I thought other Oats Studios films would be similar, but was pleasantly surprised. Firebase starts off like an alien-contact film, and ends up something like a revenge-ghost story, with US soldiers in Vietnam encountering something called the River God. Like the other shorts from Oats Studios, Firebase could develop into a feature film, and a recent tweet from Neill suggests he is planning to crowdfund its production – this might explain its abrupt and unresolved ending.

amosZygote is the film I liked the most. Though it also seems to be the first twenty minutes of a feature, it works beautifully as a stand-alone short. It’s a sick horror, a good old-fashioned monster tale redolent of Frankenstein, and it may be difficult for some people to watch. I liked the monster very much because it reminded me of Amos Tutuola’s My Life in the Bush of Ghosts, and the awesome “flash-eyed mother,” which is a ghost made up of “millions of heads which were just like a baby’s head,” each with two hands and two eyes that shone day and night. Zygote gripped me right from the start, and the suspense did not relent. It is set in an asteroid mining operation, and the story opens with two survivors from a catastrophe that is never fully explained, though we deduce it coincided with the creation of the monster. One survivor is a slave, an orphan bought in her infancy, and the other a synthetic human, who sacrifices himself to help the orphan escape. Like most of Neil’s films, this one is very entertaining, and yet still packs in social issues, in this case genetic engineering and a critique of corporate capitalism.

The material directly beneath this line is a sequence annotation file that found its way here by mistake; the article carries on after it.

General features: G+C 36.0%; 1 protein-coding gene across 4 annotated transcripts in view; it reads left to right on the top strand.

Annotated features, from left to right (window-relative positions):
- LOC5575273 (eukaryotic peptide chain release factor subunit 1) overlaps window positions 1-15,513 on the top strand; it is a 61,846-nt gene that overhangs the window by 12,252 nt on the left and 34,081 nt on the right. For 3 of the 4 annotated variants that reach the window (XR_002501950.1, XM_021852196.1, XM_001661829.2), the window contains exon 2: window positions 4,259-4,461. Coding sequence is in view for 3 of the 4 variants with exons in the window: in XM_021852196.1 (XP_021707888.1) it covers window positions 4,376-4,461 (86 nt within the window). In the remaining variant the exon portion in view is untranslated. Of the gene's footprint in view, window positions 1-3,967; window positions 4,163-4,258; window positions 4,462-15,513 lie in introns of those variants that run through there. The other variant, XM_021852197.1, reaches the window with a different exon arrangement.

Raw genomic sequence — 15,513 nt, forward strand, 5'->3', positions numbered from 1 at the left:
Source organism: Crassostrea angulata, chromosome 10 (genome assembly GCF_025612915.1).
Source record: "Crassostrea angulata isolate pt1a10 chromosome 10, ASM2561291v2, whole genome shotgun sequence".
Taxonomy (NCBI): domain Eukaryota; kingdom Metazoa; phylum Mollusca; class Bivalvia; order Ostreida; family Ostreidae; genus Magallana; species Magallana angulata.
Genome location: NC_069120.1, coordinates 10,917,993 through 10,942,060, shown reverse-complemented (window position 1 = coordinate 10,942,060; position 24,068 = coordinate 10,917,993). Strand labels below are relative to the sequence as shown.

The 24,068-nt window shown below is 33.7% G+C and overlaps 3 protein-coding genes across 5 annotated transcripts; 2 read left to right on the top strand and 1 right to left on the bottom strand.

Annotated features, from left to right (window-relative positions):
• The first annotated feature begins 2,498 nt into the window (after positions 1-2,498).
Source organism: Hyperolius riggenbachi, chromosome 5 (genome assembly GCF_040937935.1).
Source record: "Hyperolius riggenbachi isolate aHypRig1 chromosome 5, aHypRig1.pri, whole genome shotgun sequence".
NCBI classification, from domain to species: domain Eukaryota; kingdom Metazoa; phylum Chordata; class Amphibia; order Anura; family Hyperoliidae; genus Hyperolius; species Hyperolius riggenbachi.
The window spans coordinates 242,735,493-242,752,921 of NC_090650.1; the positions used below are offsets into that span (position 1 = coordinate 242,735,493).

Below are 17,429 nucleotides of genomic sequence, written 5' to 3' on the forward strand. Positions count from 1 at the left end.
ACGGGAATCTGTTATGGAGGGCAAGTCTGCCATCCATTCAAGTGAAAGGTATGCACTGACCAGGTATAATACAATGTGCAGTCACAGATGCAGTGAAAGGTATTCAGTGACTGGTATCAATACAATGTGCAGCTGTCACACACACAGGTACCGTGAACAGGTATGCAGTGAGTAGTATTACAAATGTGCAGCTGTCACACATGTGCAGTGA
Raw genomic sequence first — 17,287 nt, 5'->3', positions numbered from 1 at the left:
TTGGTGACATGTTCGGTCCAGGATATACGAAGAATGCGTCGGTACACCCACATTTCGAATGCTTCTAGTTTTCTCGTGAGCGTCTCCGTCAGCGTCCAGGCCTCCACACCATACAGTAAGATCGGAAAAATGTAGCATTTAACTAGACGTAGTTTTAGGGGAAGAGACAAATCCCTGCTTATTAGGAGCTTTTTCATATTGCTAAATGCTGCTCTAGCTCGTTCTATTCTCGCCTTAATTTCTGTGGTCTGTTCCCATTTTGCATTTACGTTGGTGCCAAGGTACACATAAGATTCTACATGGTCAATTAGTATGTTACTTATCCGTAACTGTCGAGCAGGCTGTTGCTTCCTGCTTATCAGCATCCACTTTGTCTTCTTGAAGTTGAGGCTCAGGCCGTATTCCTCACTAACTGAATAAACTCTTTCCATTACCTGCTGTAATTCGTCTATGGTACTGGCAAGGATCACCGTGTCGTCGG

DILMAN DILA IS THE AUTHOR OF A CRITICALLY ACCLAIMED COLLECTION OF SHORT STORIES, A KILLING IN THE SUN. HE HAS BEEN LISTED IN SEVERAL PRESTIGIOUS PRIZES, INCLUDING THE GERALD KRAAK AWARD (2016), BBC INTERNATIONAL RADIO PLAYWRITING COMPETITION (2014), AND THE COMMONWEALTH SHORT STORY PRIZE (2013). HIS FILMS INCLUDE WHAT HAPPENED IN ROOM 13 (2007), WHICH HAS ATTRACTED OVER SIX MILLION VIEWS ON YOUTUBE, AND THE FELISTAS FABLE (2013), NOMINATED FOR BEST FIRST FEATURE AT AFRICA MOVIE ACADEMY AWARDS (2014), AND WINNER OF FOUR MAJOR AWARDS AT UGANDA FILM FESTIVAL (2014). HIS SECOND FEATURE FILM IS HER BROKEN SHADOW (2017), A SCIFI SET IN A FUTURISTIC AFRICA. MORE OF HIS LIFE AND WORKS ARE AT DILMANDILA.COM

Near Future Fictions Salon: Virtual Persons

Extruded Bodies & Phantom Flesh by Andrew Wallace

Virtual Futures’ March 2018 Near Future Fictions Salon explored the theme of Virtual Persons

Virtual Futures grew out of a series of conferences in the mid-90s that sought to develop a new discipline that would confront the technologisation of culture. Its latest incarnation is a regular ‘Salon’, where philosophical, scientific and creative thinkers combine discussion, performance and fiction to explore current and potential technological extensions of the human condition.